Lithography, Photolithography, Electron Beam Lithography and X-Ray Lithography – Nano Fabrication Techniques
Research and development is being increasingly concentrated on using controlled chemical techniques to build materials and devices with new attributes and characteristics. This is what nature does, and scientists are trying to emulate nature by finding ways of making atoms and molecules self-assemble, in order to build not just new features such as organic thin films or coated nanoparticles, but large structures.
Today manufacturing methods are very crude at the molecular level. Casting, grinding, milling and even lithography move atoms in great quantities, the top-down approach, using tools to cut out or ‘carve’ tinier and tinier components from a larger whole. If we are to continue the miniaturization trends it is necessary to develop new ‘post-lithographic’ manufacturing technology, utilizing nanotechnology. While the semiconductor industry’s roadmap seriously considers 30nm dimensions to be pursued with extensions of present photon based lithographies and possibly electron or ion beam technology, approaching the 10nm regime will require novel approaches. The bottom-up method involves self- assembly processes and molecular fabrication, assembling a larger whole starting with very small building blocks such as atoms and molecules. The ‘bottom-up’ approach is seen as the path to future products and processes, combining physics, chemistry, information technology, novel engineering, metrology and characterization techniques and biomimetics.
The ultimate manufacturing solution may involve a combination of both approaches i.e., firstly to fabricate building blocks through directed self- assembling to generate supramolecules (material goes bottom-up), and then to assemble them into more complex nano system by smaller and smaller nanomanipulator (tool goes top-down).
Lithography is the key technology to realize very small feature size for nano components. Optical lithography, the main technology used today is predicted to be applicable beyond 100nm and 70nm with the use of respectively 193nm wavelength and 157nm wavelength tools. The reduction of feature sizes down to 50nm and below will require more advanced lithography tools. As the candidate for the next generation for the microelectronics industry, Extreme Ultraviolet Lithography is being strongly supported. EUV lithography, at the wavelength of 13nm, will achieve feature size at 45nm and below.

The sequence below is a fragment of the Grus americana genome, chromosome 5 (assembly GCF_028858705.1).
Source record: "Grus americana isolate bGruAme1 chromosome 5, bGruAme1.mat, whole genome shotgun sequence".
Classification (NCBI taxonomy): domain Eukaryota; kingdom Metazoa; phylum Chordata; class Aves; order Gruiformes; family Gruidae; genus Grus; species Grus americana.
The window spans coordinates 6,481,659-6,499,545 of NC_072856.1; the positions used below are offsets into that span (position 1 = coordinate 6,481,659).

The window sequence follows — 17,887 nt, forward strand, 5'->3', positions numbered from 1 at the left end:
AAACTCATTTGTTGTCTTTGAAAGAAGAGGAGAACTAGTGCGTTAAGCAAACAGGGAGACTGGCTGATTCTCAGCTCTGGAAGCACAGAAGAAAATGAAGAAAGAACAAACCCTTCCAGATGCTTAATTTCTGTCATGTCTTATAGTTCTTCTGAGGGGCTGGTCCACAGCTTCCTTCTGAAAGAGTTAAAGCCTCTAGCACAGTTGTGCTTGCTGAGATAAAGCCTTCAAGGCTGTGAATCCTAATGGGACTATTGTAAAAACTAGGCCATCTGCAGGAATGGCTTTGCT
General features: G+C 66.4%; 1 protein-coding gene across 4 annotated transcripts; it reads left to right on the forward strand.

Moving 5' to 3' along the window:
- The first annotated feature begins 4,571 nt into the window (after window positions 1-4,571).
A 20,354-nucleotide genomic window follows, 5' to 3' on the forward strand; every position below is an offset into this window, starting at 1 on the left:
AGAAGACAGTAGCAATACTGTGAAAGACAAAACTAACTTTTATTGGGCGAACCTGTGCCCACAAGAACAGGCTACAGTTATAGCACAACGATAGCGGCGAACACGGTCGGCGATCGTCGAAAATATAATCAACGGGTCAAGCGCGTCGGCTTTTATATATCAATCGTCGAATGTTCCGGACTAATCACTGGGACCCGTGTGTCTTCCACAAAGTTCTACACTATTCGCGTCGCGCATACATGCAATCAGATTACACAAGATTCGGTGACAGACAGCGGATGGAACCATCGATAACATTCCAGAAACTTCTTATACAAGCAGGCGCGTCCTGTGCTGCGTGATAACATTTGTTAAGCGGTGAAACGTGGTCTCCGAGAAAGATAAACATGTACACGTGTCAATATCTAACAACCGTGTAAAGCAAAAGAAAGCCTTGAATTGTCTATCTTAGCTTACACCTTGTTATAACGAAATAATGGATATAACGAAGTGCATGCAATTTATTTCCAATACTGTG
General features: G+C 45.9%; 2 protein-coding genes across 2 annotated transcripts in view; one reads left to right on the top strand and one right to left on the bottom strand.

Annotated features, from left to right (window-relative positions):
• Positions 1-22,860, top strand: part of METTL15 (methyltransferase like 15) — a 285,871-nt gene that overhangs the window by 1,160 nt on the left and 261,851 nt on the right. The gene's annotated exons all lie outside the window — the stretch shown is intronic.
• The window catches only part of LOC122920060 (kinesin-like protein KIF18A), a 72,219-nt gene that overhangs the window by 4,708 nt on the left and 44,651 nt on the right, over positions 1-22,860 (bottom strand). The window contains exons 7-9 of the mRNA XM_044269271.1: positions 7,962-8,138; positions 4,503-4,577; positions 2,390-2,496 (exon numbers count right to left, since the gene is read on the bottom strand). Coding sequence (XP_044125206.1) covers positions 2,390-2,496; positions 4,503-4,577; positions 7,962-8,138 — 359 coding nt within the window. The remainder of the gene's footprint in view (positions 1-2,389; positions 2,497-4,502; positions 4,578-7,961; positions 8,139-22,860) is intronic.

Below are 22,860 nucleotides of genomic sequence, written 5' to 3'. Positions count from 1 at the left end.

Photolithography is the selective process that allows the patterning of a desired design onto the material we want to fabricate with (the wafer in the semiconductor industry). Photo resist is applied as the first step in applying a pattern in a uniform film. The mask is a metal sheet that holds the actual pattern that will be etched into the photo resist. The mask is cut so that when a UV light is shined from behind the exposed parts of the photo resist will be the actual pattern. These exposed parts can then be cleaned away (positive resist) or will stay on to the fabricated device (negative resist). As a result of photolithography being the number one limiting factor on the size of wafer production this is the field where most of the research has gone. Contact printing was the very first form of photolithography. In this form the mask was placed directly on top of the photo resist during the exposure process. This process gave a good resolution but sometimes resulted in slight damage to the wafer and the mask. In order to defeat the problems the next innovation, projection printing, separated the mask from the photo resist.
Today, Electron-Beam Lithography (EBL) is employed to make the smallest components on silicon substrates and is the most effective method of creating patterns on substrates such as photo masks and x-ray masks. Electrons are used to directly etch onto the resist. Through a series of coils and lenses a computer to expose the correct sections of the photo resist controls the electrons path. Effort for advanced e-beam lithography is focused on the elaboration of a matrix of a micro fabricated e-gun for e-beam masker. The objective is to parallelize electron beam lithography.
This uses the same procedure as above except that instead of using UV an X-Ray source is utilized.
Primary author: Institute of Nanotechnology
Source: Introduction To Nanotechnology CD ROM
For more information on this source please visit Institute of Nanotechnology
Uploaded March 2004